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dissent

[dih-sent] /dɪˈsɛnt/
verb (used without object)
1.
to differ in sentiment or opinion, especially from the majority; withhold assent; disagree (often followed by from):
Two of the justices dissented from the majority decision.
2.
to disagree with the methods, goals, etc., of a political party or government; take an opposing view.
3.
to disagree with or reject the doctrines or authority of an established church.
noun
4.
difference of sentiment or opinion.
6.
disagreement with the philosophy, methods, goals, etc., of a political party or government.
7.
separation from an established church, especially the Church of England; nonconformity.
Origin
late Middle English
1400-1450
1400-50; late Middle English dissenten (< Middle French dissentir) < Latin dissentīre, equivalent to dis- dis-1 + sentīre to feel
Related forms
dissentingly, adverb
nondissenting, adjective, noun
undissenting, adjective
Can be confused
decent, descent, dissent.
Synonyms
4, 6. disagreement, dissatisfaction, opposition. Dissent, dissidence mean disagreement with the majority opinion. Dissent may express either withholding of agreement or open disagreement. Dissidence, formerly much the same as dissent, has come to suggest not only strong dissatisfaction but a determined opposition.
Dictionary.com Unabridged
Based on the Random House Dictionary, © Random House, Inc. 2014.
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Examples from the web for dissenting
  • One dissenting voice against general scientific consensus.
  • History has many examples of the lonely dissenting voice proven correct in the long run.
  • Instead they listened to two dissenting voices in the department.
  • The dissenting scientists worked mostly with one nontoxic strain.
  • They make their claims with such certainty and conviction that there is no room left for a dissenting thought.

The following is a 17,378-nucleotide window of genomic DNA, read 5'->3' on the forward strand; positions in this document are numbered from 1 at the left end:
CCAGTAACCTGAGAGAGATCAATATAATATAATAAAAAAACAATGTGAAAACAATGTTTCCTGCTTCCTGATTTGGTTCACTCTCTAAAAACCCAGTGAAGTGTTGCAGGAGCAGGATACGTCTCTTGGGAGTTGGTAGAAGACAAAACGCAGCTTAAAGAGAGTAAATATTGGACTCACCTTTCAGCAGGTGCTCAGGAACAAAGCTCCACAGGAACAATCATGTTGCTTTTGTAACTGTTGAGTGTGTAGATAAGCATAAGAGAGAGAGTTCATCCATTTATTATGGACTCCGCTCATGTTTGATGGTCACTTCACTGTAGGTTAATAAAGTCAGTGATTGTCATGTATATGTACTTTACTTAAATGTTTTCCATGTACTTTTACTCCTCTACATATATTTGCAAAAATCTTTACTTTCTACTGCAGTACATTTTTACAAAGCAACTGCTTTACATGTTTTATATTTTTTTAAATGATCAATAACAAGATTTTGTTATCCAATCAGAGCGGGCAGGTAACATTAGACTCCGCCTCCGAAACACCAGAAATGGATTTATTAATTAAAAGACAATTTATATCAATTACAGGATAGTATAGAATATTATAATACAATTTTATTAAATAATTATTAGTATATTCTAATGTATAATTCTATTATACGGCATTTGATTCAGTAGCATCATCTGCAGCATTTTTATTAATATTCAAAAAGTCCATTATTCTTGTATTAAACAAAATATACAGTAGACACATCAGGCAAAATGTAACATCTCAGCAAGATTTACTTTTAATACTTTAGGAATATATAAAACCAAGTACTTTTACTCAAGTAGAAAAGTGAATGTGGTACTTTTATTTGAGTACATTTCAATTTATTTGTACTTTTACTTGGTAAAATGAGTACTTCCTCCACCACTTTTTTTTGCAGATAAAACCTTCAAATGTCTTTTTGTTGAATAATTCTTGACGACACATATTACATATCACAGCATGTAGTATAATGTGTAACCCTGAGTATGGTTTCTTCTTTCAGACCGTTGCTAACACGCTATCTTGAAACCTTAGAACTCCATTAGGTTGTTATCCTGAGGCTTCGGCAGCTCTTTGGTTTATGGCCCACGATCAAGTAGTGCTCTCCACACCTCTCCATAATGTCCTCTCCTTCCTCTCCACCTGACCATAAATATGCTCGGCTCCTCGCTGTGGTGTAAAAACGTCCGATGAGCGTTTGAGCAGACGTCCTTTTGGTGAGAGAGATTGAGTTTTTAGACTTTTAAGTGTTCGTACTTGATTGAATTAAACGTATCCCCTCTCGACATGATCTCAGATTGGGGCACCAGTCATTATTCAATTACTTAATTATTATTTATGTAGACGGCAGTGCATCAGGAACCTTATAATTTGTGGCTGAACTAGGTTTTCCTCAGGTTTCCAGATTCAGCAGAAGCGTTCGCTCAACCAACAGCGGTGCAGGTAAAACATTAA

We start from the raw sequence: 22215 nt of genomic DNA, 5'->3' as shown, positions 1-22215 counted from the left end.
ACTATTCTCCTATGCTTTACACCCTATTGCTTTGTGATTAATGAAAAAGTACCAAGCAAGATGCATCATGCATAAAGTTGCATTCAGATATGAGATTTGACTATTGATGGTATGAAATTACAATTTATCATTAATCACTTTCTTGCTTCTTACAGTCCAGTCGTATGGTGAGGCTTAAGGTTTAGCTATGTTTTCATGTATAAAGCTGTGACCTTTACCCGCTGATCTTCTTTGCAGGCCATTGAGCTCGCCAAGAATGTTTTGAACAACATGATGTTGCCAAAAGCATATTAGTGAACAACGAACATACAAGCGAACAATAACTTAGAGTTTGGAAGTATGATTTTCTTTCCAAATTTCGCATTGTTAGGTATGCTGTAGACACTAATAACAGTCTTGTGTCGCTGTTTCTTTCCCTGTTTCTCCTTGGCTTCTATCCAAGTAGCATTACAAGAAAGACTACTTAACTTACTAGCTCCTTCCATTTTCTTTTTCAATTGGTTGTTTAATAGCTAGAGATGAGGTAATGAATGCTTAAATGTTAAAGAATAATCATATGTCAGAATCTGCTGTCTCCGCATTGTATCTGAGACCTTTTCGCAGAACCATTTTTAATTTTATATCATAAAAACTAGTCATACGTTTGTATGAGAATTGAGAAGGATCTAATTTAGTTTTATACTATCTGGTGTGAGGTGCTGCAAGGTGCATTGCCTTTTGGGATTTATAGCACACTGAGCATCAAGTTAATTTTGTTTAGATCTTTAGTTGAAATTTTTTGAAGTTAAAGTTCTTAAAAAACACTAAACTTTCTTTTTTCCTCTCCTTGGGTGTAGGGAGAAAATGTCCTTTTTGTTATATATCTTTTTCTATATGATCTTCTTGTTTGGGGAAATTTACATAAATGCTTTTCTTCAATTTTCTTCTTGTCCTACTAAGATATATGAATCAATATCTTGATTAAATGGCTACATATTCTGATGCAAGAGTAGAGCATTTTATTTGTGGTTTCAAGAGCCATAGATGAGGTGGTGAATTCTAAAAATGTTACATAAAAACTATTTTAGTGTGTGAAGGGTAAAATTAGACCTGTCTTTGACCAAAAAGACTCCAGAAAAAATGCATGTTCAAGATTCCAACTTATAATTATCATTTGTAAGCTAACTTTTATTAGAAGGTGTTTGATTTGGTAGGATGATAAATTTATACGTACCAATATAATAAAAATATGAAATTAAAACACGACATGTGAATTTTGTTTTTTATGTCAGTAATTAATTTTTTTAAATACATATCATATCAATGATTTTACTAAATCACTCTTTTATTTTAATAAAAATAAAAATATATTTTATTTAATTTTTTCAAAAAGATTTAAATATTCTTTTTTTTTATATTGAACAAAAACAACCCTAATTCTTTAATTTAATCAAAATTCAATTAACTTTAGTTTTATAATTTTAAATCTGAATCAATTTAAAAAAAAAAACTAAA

• Two answers have emerged in the past century or so--a majority answer and a dissenting opinion.
  • Maybe you should read the opinions of the dissenting scientists from those studies.
  • It only points out your inability to cope with dissenting viewpoints.
  • His desire was to have no dissenting or even alternative voices on his watch.
  • The faction that won these debates promoted its own version of the history of the times and suppressed dissenting voices.
British Dictionary definitions for dissenting

dissent

/dɪˈsɛnt/
verb (intransitive)
1.
to have a disagreement or withhold assent
2.
(Christianity) to refuse to conform to the doctrines, beliefs, or practices of an established church, and to adhere to a different system of beliefs and practices
noun
3.
a difference of opinion
4.
(Christianity) separation from an established church; Nonconformism
5.
the voicing of a minority opinion in announcing the decision on a case at law; dissenting judgment
Derived Forms
dissenter, noun
dissenting, adjective
dissentingly, adverb
Word Origin
C16: from Latin dissentīre to disagree, from dis-1 + sentīre to perceive, feel
Collins English Dictionary - Complete & Unabridged 2012 Digital Edition
© William Collins Sons & Co. Ltd. 1979, 1986 © HarperCollins
Publishers 1998, 2000, 2003, 2005, 2006, 2007, 2009, 2012
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Word Origin and History for dissenting

dissent

v.

early 15c., from Latin dissentire "differ in sentiments, disagree, be at odds, contradict, quarrel," from dis- "differently" (see dis-) + sentire "to feel, think" (see sense (n.)). Related: Dissented; dissenting. The noun is 1580s, from the verb.

Has there ever been a society which has died of dissent? Several have died of conformity in our lifetime. [Jacob Bronowski "Science and Human Values," 1956]

Online Etymology Dictionary, © 2010 Douglas Harper
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